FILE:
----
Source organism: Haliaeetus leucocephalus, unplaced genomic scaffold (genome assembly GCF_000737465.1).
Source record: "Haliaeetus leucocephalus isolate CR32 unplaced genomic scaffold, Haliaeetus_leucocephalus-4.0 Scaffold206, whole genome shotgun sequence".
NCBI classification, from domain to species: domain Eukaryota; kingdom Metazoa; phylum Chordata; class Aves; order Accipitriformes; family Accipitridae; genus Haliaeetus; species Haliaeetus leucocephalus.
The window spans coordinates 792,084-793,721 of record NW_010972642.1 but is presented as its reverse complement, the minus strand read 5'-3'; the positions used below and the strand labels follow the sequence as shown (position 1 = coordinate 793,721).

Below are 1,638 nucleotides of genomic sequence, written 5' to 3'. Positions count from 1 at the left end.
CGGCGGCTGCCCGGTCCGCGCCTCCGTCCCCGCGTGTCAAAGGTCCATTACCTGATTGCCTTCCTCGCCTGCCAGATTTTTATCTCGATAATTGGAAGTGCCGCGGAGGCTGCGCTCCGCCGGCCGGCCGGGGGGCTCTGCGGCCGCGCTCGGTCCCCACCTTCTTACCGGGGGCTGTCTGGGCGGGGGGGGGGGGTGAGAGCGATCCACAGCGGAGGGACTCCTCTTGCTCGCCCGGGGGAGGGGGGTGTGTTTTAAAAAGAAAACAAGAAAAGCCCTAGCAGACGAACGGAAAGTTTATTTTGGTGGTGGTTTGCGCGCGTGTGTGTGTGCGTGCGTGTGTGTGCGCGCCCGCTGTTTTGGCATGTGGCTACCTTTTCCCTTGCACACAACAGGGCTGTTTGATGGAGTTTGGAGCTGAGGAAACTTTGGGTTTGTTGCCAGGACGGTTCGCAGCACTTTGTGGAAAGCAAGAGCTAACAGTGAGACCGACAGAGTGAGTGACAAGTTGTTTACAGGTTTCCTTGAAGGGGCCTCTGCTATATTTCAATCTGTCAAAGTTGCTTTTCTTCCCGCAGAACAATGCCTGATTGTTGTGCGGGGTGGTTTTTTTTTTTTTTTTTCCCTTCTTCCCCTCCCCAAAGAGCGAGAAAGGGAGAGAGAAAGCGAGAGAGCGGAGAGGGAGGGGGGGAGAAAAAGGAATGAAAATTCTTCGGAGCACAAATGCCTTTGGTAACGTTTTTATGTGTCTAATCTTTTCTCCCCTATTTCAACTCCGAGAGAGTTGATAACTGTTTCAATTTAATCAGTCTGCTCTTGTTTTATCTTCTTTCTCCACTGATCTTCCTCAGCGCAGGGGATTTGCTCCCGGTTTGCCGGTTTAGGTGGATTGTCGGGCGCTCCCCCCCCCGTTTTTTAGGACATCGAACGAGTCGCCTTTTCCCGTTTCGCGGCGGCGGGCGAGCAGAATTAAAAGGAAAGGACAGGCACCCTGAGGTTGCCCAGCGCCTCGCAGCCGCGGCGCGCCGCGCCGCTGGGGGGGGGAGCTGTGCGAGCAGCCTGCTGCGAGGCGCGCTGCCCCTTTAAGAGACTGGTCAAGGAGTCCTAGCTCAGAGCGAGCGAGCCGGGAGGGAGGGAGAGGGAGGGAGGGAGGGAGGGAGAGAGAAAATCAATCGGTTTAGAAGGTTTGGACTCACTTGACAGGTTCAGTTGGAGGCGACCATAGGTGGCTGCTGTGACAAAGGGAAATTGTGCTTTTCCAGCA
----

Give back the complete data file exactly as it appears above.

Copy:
Source organism: Haliaeetus leucocephalus, unplaced genomic scaffold (genome assembly GCF_000737465.1).
Source record: "Haliaeetus leucocephalus isolate CR32 unplaced genomic scaffold, Haliaeetus_leucocephalus-4.0 Scaffold206, whole genome shotgun sequence".
NCBI classification, from domain to species: domain Eukaryota; kingdom Metazoa; phylum Chordata; class Aves; order Accipitriformes; family Accipitridae; genus Haliaeetus; species Haliaeetus leucocephalus.
The window spans coordinates 792,084-793,721 of record NW_010972642.1 but is presented as its reverse complement, the minus strand read 5'-3'; the positions used below and the strand labels follow the sequence as shown (position 1 = coordinate 793,721).

Below are 1,638 nucleotides of genomic sequence, written 5' to 3'. Positions count from 1 at the left end.
CGGCGGCTGCCCGGTCCGCGCCTCCGTCCCCGCGTGTCAAAGGTCCATTACCTGATTGCCTTCCTCGCCTGCCAGATTTTTATCTCGATAATTGGAAGTGCCGCGGAGGCTGCGCTCCGCCGGCCGGCCGGGGGGCTCTGCGGCCGCGCTCGGTCCCCACCTTCTTACCGGGGGCTGTCTGGGCGGGGGGGGGGGGTGAGAGCGATCCACAGCGGAGGGACTCCTCTTGCTCGCCCGGGGGAGGGGGGTGTGTTTTAAAAAGAAAACAAGAAAAGCCCTAGCAGACGAACGGAAAGTTTATTTTGGTGGTGGTTTGCGCGCGTGTGTGTGTGCGTGCGTGTGTGTGCGCGCCCGCTGTTTTGGCATGTGGCTACCTTTTCCCTTGCACACAACAGGGCTGTTTGATGGAGTTTGGAGCTGAGGAAACTTTGGGTTTGTTGCCAGGACGGTTCGCAGCACTTTGTGGAAAGCAAGAGCTAACAGTGAGACCGACAGAGTGAGTGACAAGTTGTTTACAGGTTTCCTTGAAGGGGCCTCTGCTATATTTCAATCTGTCAAAGTTGCTTTTCTTCCCGCAGAACAATGCCTGATTGTTGTGCGGGGTGGTTTTTTTTTTTTTTTTTCCCTTCTTCCCCTCCCCAAAGAGCGAGAAAGGGAGAGAGAAAGCGAGAGAGCGGAGAGGGAGGGGGGGAGAAAAAGGAATGAAAATTCTTCGGAGCACAAATGCCTTTGGTAACGTTTTTATGTGTCTAATCTTTTCTCCCCTATTTCAACTCCGAGAGAGTTGATAACTGTTTCAATTTAATCAGTCTGCTCTTGTTTTATCTTCTTTCTCCACTGATCTTCCTCAGCGCAGGGGATTTGCTCCCGGTTTGCCGGTTTAGGTGGATTGTCGGGCGCTCCCCCCCCCGTTTTTTAGGACATCGAACGAGTCGCCTTTTCCCGTTTCGCGGCGGCGGGCGAGCAGAATTAAAAGGAAAGGACAGGCACCCTGAGGTTGCCCAGCGCCTCGCAGCCGCGGCGCGCCGCGCCGCTGGGGGGGGGAGCTGTGCGAGCAGCCTGCTGCGAGGCGCGCTGCCCCTTTAAGAGACTGGTCAAGGAGTCCTAGCTCAGAGCGAGCGAGCCGGGAGGGAGGGAGAGGGAGGGAGGGAGGGAGGGAGAGAGAAAATCAATCGGTTTAGAAGGTTTGGACTCACTTGACAGGTTCAGTTGGAGGCGACCATAGGTGGCTGCTGTGACAAAGGGAAATTGTGCTTTTCCAGCA